In this way the inception of the new reign was marked by a characteristic slogan: the fusion of the Jews with the Russian people, to be promoted by alleviations in their legal status. The way leading to this "fusion" was, in the judgment of Russian officialdom, blocked by the historic unity of the Jewish nation, a unity which in governmental phraseology was styled "Jewish separatism" and interpreted as the effect of the inferior "moral status" of the Jews. At the same time it was implied that Jews with better "morals," i.e., those who have shown a leaning toward Russification, might be accorded special legal advantages over their retrograde coreligionists.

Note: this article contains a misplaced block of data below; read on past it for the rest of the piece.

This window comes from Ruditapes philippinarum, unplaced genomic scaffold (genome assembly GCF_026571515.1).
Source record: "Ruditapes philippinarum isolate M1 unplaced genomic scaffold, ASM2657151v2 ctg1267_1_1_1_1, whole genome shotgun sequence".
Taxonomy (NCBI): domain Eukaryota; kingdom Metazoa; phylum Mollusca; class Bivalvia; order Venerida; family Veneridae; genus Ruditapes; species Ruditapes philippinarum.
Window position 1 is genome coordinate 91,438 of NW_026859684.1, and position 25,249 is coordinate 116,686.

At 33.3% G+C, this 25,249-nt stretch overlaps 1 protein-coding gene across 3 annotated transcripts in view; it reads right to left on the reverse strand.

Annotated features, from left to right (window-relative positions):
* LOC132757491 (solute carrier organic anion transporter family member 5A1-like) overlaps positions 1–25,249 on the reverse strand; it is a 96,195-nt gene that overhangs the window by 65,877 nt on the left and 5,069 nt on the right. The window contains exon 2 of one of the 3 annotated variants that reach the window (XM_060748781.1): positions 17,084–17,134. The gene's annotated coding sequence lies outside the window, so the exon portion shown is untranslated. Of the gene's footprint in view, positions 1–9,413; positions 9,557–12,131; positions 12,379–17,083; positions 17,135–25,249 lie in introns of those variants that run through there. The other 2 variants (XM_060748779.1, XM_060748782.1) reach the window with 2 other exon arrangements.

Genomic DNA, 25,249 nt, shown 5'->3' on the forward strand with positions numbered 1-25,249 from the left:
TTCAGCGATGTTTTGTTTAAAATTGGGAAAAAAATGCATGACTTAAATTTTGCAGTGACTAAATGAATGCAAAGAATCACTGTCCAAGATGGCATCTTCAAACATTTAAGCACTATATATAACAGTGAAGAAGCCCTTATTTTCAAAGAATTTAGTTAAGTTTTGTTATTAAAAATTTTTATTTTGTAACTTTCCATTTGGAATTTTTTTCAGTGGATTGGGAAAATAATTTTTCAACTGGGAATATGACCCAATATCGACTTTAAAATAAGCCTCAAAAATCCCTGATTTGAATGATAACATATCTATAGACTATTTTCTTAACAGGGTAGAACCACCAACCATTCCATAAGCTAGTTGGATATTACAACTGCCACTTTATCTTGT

From that moment the bureaucratic circles of St. Petersburg became obsessed with the idea of picking out special groups from among the Jewish population, distinguished by financial or educational qualifications, for the purpose of bestowing upon them certain rights and privileges. It was the old coin--Nicholas' idea of the "assortment" of the Jews--with a new legend stamped upon it. Formerly it had been intended to penalize the "useless" or "unsettled burghers" by intensifying their rightlessness; now this plan gave way to the policy of rewarding the "useful" elements by enlarging their rights or reducing their rightlessness. The objectionable principle upon which this whole system was founded, the division of a people into categories of favorites and outcasts, remained in full force. There was only a difference in degree: the threat of legal restrictions for the disobedient was replaced by holding out promises of legal alleviations for the obedient.